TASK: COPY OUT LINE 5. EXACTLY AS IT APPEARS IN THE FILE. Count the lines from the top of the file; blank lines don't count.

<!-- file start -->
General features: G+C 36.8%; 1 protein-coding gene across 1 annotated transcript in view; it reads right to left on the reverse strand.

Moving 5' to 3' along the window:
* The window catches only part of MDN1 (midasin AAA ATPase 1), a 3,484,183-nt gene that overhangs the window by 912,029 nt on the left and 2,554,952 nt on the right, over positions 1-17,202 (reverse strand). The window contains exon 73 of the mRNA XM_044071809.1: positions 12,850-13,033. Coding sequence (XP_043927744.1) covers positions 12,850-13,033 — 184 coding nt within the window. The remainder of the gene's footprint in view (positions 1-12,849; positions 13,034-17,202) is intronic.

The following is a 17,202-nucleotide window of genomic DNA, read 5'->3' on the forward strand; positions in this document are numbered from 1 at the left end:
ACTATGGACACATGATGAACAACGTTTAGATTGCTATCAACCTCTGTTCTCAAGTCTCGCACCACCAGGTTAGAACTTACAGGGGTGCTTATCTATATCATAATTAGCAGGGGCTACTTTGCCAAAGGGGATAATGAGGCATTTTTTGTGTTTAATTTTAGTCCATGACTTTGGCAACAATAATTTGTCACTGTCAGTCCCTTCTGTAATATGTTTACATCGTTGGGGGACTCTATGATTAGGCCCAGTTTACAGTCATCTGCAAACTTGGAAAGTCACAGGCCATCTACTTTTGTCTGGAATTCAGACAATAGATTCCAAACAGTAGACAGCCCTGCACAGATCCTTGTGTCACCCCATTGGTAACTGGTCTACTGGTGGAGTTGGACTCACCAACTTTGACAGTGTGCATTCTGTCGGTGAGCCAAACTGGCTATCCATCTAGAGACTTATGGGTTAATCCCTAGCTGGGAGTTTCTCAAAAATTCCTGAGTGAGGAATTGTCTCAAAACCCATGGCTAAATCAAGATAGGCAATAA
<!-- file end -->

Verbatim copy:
ACTATGGACACATGATGAACAACGTTTAGATTGCTATCAACCTCTGTTCTCAAGTCTCGCACCACCAGGTTAGAACTTACAGGGGTGCTTATCTATATCATAATTAGCAGGGGCTACTTTGCCAAAGGGGATAATGAGGCATTTTTTGTGTTTAATTTTAGTCCATGACTTTGGCAACAATAATTTGTCACTGTCAGTCCCTTCTGTAATATGTTTACATCGTTGGGGGACTCTATGATTAGGCCCAGTTTACAGTCATCTGCAAACTTGGAAAGTCACAGGCCATCTACTTTTGTCTGGAATTCAGACAATAGATTCCAAACAGTAGACAGCCCTGCACAGATCCTTGTGTCACCCCATTGGTAACTGGTCTACTGGTGGAGTTGGACTCACCAACTTTGACAGTGTGCATTCTGTCGGTGAGCCAAACTGGCTATCCATCTAGAGACTTATGGGTTAATCCCTAGCTGGGAGTTTCTCAAAAATTCCTGAGTGAGGAATTGTCTCAAAACCCATGGCTAAATCAAGATAGGCAATAA